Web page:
Most species of owls lack distinctive sexual color dimorphism, and plumage is not considered reliable for distinguishing sex. In North America, Long-eared Owls (Asio otus) are generally considered monomorphic in color, although there are subtle color differences between the sexes. From 1987 to 2015, we investigated differences in plumage coloration of male and female Long-eared Owls in western Montana. We initially used an observational method (1987–1993), followed by a quantitative method (1994–1999), and then a simplified method (2000–2015). When we used the observational method, we correctly sexed all 22 Long-eared Owls. For the quantitative method, we used a Munsell Soil Color Chart to score underwing coverts, tarsometatarsus, and facial disc of breeding males and females and museum specimens purportedly sexed correctly. We found significant sex-specific color differences: underwing coverts (G = 136.77, df = 5, P < 0.01), tarsometatarsus (G = 44.50, df = 4, P < 0.01), and facial disc (G = 50.62, df = 7, P < 0.01). Underwing coverts differed the most between sexes. Based on these plumage color differences, we then correctly sexed all 19 owls captured during fall and winter and later recaptured as breeding birds. Using the simplified method, we correctly predicted the sex of 55 of 58 (93%) owls captured during fall and winter and later recaptured as breeders. Overall, we correctly predicted sex of 96 of 99 (96.9%) Long-eared Owls in Montana. We suggest that plumage coloration differences should be investigated in other study areas outside of Montana.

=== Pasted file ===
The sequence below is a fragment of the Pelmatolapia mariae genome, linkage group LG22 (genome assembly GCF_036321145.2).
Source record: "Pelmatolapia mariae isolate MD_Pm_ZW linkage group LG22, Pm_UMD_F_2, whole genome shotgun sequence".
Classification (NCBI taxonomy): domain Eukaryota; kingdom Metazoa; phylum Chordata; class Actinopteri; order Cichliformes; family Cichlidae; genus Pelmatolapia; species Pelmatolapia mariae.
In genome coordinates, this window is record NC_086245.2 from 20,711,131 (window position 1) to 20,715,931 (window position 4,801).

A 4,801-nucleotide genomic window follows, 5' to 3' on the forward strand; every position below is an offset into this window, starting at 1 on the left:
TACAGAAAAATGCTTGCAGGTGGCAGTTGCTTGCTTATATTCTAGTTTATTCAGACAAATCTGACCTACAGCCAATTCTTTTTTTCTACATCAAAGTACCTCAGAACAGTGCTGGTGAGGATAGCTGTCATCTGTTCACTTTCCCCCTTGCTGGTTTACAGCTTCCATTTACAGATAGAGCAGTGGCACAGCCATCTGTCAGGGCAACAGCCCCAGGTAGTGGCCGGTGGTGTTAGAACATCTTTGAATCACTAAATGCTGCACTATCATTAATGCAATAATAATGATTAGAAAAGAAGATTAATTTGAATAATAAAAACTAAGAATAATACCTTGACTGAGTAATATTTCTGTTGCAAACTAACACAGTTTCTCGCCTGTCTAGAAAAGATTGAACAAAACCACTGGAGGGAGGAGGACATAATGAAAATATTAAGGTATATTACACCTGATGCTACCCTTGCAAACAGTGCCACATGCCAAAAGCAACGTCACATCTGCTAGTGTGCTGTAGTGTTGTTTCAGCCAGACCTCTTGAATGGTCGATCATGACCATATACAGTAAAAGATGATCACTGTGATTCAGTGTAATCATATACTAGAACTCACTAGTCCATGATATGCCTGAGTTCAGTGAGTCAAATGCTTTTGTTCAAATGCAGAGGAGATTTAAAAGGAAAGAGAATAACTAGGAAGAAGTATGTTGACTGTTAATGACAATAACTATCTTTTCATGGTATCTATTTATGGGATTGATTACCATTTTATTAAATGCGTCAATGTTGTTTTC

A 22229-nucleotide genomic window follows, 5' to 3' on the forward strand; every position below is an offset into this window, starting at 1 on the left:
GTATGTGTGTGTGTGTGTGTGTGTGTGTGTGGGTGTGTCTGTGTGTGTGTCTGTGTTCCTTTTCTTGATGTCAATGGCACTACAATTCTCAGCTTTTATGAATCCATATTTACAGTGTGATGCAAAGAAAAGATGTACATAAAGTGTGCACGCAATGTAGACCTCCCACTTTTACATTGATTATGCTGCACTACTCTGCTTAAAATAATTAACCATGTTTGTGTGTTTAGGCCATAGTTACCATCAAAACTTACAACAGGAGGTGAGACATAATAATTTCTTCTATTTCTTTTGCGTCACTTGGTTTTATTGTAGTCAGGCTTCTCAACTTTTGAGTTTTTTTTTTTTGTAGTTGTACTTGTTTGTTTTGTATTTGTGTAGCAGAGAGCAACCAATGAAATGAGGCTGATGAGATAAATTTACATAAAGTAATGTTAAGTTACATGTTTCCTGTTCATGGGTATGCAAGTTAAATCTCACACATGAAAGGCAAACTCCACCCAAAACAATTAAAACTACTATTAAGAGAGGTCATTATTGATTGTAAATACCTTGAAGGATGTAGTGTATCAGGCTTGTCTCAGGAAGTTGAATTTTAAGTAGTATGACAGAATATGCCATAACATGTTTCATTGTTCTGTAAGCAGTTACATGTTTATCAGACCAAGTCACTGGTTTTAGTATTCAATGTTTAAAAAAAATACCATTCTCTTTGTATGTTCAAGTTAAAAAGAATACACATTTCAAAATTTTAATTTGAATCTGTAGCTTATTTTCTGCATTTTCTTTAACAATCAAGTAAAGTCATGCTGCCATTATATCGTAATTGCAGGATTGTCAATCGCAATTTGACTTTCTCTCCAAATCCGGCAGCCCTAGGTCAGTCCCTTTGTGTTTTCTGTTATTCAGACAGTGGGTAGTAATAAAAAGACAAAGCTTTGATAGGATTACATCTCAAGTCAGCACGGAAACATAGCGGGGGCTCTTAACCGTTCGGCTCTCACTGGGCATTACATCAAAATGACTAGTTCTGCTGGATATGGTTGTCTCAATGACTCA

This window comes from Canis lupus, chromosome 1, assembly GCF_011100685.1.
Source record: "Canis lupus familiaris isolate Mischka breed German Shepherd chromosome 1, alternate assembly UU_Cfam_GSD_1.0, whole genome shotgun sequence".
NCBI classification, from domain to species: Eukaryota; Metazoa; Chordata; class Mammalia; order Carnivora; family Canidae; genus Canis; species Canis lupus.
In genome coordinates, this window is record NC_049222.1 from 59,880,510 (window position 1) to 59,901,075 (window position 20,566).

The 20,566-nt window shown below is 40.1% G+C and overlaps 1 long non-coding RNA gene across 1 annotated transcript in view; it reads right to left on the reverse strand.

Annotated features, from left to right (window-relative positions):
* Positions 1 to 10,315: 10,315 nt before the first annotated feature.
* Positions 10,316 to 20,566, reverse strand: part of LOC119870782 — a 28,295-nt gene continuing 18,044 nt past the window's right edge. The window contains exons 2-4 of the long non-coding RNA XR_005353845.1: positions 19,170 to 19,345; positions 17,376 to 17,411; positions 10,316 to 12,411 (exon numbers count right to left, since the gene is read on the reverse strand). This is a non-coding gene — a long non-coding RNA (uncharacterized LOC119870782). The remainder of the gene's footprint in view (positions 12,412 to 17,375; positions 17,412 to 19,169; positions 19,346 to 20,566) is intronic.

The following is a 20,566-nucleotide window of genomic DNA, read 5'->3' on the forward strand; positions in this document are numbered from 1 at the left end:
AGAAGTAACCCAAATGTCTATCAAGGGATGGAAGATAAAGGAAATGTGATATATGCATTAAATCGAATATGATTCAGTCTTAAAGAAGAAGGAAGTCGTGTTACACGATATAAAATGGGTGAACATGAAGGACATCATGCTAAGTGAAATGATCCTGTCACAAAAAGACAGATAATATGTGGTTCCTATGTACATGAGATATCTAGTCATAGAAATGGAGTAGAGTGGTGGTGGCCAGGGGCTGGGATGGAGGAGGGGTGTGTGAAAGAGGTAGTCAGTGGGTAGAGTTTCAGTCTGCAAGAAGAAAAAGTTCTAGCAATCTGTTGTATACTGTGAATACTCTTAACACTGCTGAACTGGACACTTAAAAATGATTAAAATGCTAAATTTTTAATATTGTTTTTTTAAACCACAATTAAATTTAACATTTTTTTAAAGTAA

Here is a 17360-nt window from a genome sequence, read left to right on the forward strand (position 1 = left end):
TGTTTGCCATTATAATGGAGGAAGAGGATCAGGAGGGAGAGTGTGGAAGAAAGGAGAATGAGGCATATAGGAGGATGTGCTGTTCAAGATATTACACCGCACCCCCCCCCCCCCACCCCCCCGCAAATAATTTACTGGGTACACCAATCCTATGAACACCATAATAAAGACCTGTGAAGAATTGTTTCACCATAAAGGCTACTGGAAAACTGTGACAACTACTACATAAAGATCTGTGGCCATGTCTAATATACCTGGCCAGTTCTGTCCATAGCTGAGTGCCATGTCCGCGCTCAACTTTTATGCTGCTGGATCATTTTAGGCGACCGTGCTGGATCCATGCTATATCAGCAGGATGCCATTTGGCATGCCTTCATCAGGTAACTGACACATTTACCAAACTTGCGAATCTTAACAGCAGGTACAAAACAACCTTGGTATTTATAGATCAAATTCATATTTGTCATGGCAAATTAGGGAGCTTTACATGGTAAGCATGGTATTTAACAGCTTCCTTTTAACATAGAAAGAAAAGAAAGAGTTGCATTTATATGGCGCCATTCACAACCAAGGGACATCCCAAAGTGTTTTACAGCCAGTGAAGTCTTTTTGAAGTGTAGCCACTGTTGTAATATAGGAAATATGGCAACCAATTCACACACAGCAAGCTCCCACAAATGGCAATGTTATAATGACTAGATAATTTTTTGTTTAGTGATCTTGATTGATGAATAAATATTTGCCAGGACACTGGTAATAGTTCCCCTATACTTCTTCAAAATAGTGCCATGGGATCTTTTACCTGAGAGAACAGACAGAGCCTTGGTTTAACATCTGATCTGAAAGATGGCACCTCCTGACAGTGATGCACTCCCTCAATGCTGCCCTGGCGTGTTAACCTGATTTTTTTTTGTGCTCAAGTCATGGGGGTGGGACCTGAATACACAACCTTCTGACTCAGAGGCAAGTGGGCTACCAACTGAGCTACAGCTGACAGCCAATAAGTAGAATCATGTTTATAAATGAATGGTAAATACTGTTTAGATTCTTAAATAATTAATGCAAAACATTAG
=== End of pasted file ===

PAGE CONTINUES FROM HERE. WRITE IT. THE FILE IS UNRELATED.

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Vol. 50 • No. 1